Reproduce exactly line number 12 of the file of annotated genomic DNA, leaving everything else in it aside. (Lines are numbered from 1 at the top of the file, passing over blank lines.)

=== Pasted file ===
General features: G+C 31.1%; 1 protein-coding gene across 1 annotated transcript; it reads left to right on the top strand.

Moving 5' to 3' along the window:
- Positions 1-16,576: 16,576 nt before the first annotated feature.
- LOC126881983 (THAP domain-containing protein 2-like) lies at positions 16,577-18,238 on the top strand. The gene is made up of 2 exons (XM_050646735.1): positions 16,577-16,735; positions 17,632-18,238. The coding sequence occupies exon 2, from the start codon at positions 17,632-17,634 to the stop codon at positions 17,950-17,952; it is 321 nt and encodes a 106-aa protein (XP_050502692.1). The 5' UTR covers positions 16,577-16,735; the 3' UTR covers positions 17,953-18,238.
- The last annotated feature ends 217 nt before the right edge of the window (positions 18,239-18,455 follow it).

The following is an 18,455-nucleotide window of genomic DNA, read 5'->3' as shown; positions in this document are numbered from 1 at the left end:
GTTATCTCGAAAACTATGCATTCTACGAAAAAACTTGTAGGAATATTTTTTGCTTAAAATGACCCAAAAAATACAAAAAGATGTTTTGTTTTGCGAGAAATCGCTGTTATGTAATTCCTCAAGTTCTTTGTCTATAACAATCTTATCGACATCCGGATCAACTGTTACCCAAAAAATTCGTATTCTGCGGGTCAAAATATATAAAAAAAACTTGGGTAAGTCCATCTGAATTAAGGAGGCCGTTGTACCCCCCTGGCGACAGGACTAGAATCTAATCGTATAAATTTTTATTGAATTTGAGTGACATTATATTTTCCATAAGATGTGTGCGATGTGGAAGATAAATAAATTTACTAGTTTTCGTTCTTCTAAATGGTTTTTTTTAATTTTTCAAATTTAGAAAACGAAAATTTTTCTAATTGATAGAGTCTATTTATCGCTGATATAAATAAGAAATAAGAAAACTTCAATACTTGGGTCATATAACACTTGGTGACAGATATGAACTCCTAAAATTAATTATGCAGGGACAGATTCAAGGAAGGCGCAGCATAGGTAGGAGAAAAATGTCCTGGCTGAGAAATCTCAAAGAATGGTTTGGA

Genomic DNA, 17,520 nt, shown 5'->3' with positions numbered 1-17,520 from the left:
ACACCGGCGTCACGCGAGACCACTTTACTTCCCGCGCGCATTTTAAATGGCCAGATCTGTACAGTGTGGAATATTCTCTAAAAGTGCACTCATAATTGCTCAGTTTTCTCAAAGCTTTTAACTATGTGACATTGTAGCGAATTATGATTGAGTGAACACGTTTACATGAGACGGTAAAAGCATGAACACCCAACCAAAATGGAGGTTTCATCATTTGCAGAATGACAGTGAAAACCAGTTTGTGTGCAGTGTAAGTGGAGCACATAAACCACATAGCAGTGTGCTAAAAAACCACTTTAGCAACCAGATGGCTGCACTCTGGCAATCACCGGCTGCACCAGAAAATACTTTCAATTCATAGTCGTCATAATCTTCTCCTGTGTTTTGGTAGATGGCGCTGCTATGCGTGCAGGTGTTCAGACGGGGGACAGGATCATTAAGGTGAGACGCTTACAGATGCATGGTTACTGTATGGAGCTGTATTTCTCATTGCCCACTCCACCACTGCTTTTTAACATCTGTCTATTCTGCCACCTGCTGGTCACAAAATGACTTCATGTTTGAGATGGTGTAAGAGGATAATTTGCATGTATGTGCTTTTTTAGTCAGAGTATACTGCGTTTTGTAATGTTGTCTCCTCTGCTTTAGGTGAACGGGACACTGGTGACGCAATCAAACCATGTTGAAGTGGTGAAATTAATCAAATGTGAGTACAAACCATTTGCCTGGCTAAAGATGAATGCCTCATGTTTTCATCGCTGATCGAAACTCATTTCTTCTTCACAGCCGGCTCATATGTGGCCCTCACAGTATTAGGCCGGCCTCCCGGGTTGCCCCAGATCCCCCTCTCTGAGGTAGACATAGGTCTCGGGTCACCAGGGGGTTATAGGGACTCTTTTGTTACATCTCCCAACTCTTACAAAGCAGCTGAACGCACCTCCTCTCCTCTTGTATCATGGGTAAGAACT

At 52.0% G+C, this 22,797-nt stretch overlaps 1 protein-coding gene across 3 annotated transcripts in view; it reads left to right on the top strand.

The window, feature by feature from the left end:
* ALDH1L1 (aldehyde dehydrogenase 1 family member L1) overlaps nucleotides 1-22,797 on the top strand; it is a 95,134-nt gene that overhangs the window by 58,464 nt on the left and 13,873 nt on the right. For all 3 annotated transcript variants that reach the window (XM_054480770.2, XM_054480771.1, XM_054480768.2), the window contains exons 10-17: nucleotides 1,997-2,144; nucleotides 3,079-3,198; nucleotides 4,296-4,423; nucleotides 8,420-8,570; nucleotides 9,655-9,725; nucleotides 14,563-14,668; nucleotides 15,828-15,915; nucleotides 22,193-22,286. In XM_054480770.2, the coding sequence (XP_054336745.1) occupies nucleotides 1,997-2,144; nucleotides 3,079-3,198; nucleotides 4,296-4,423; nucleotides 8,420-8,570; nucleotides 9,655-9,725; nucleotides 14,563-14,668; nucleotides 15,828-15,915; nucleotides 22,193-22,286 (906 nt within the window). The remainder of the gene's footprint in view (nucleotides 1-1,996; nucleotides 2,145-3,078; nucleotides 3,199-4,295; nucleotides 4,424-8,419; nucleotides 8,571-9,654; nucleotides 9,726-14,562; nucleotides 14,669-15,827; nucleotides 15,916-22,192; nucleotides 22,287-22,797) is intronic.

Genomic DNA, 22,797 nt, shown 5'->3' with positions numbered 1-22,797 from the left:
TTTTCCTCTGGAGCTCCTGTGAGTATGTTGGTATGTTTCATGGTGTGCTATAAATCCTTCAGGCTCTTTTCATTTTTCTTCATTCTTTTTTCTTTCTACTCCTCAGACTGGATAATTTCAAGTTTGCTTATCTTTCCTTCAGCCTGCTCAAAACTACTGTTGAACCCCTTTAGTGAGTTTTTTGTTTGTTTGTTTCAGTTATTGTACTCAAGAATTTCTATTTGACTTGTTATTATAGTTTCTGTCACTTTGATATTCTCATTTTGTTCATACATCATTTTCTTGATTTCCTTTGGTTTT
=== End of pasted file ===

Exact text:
* ALDH1L1 (aldehyde dehydrogenase 1 family member L1) overlaps nucleotides 1-22,797 on the top strand; it is a 95,134-nt gene that overhangs the window by 58,464 nt on the left and 13,873 nt on the right. For all 3 annotated transcript variants that reach the window (XM_054480770.2, XM_054480771.1, XM_054480768.2), the window contains exons 10-17: nucleotides 1,997-2,144; nucleotides 3,079-3,198; nucleotides 4,296-4,423; nucleotides 8,420-8,570; nucleotides 9,655-9,725; nucleotides 14,563-14,668; nucleotides 15,828-15,915; nucleotides 22,193-22,286. In XM_054480770.2, the coding sequence (XP_054336745.1) occupies nucleotides 1,997-2,144; nucleotides 3,079-3,198; nucleotides 4,296-4,423; nucleotides 8,420-8,570; nucleotides 9,655-9,725; nucleotides 14,563-14,668; nucleotides 15,828-15,915; nucleotides 22,193-22,286 (906 nt within the window). The remainder of the gene's footprint in view (nucleotides 1-1,996; nucleotides 2,145-3,078; nucleotides 3,199-4,295; nucleotides 4,424-8,419; nucleotides 8,571-9,654; nucleotides 9,726-14,562; nucleotides 14,669-15,827; nucleotides 15,916-22,192; nucleotides 22,287-22,797) is intronic.